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Being up in the air and dancing!

Tiny Owl is in the middle of a busy summer of events at book festivals up and down the country. At the Greenwich Book Festival and the Hay International Festival, Alia Alzougbi’s storytelling sessions brought two of our titles to life: The Jackal Who Thought He Was A Peacock and The Parrot and the Merchant. In this special blog post written for Tiny Owl, she shares some of her thoughts about these events.   There lies a challenge…

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My kitties remind me of Will & Nill

By Lauren Sandford* Cats are funny little creatures. Some are energetic, playful and loveable, while others would much rather be left alone to sleep for hours on end, and only ever come around looking for food (the latter is DEFINITELY my fat cat, Toby). When I was growing up, I had two outdoor kitties who were also brothers; the little orange one was named Milo, and the fluffy black one we called Bubba. They loved…

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Bijan and Manije: an epic tale of love

Read a wonderful review of Bijan and Manije by Anne Harding:   Bijan and Manije is a re-telling of a story from Shahnameh (the Book of Kings), a collection of Persian myths and legends from many centuries ago, brought to life for children by Iranian poet and author Ali Seidabadi, and well translated by Azita Rassi. When the Armenians send word to King Khossow of Iran that their territory is over-run by terrifying boars, he offers a…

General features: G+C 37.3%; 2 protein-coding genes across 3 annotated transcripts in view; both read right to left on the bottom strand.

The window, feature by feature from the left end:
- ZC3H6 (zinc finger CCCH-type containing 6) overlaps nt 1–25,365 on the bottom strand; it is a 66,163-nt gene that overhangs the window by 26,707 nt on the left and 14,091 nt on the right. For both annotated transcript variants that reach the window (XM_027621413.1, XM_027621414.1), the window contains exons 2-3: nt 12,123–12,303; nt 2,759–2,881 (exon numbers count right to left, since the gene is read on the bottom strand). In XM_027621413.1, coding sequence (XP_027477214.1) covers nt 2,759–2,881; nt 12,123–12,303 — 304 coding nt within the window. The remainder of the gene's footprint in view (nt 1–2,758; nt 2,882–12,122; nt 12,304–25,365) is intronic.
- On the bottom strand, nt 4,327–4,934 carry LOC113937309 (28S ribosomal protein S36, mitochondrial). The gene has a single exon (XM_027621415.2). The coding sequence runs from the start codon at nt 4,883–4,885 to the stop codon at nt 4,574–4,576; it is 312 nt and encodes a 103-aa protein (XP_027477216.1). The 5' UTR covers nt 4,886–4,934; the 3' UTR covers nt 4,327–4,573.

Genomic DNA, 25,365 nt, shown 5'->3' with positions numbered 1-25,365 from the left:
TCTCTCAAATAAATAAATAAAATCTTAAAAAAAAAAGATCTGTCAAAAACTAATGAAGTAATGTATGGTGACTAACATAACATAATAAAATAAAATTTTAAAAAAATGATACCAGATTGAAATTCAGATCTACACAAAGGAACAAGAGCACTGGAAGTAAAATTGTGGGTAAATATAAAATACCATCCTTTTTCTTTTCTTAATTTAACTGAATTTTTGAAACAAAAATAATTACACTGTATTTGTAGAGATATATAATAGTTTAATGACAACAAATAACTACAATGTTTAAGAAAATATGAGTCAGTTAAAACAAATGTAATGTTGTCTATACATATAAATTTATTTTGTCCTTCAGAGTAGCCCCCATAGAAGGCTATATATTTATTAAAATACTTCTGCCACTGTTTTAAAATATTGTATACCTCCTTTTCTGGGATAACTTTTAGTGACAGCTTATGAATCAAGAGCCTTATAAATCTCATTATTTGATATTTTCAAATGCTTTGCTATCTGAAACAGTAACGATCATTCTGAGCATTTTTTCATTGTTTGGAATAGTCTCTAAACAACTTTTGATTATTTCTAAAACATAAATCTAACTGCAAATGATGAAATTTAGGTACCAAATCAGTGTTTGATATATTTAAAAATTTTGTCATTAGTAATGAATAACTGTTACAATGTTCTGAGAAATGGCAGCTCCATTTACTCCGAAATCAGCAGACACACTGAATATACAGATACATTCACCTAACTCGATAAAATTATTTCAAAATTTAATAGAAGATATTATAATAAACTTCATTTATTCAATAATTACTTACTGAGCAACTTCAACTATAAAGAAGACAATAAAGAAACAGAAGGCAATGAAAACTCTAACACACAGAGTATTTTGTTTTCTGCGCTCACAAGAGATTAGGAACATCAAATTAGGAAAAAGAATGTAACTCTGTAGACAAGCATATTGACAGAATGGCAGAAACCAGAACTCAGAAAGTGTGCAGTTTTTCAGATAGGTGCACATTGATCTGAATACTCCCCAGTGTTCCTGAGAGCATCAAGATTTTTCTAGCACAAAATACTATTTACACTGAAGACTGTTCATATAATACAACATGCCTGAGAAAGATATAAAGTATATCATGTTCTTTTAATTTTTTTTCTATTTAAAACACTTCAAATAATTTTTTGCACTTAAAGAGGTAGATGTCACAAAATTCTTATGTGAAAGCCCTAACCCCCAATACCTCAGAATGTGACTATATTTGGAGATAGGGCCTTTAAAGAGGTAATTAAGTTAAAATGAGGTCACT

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A reassuring tale about the philosophical nature of language and being

Read a wonderful review of Alive Again by Book Trust:   A young boy asks his father what happens to the word ‘blossom’ when the blossom is blown from the trees. Does the word die, along with the blossom? What about rain, wheat or a journey? If these things disappear, do the words disappear too?   This unusual tale can be enjoyed on many levels. It subtly reassures children that although some things can no…

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Why wordless picture books?

By Samantha Brown* In 2012 the International Board on Books for Young People (IBBY) had a mission. A small Italian island called Lampedusa needed a library. But not any kind of library – this one was to be full of wordless books. The aim? To support refugee children arriving on the island and from the local community through the act of shared reading.   A collection of over 100 books was selected by IBBY National…

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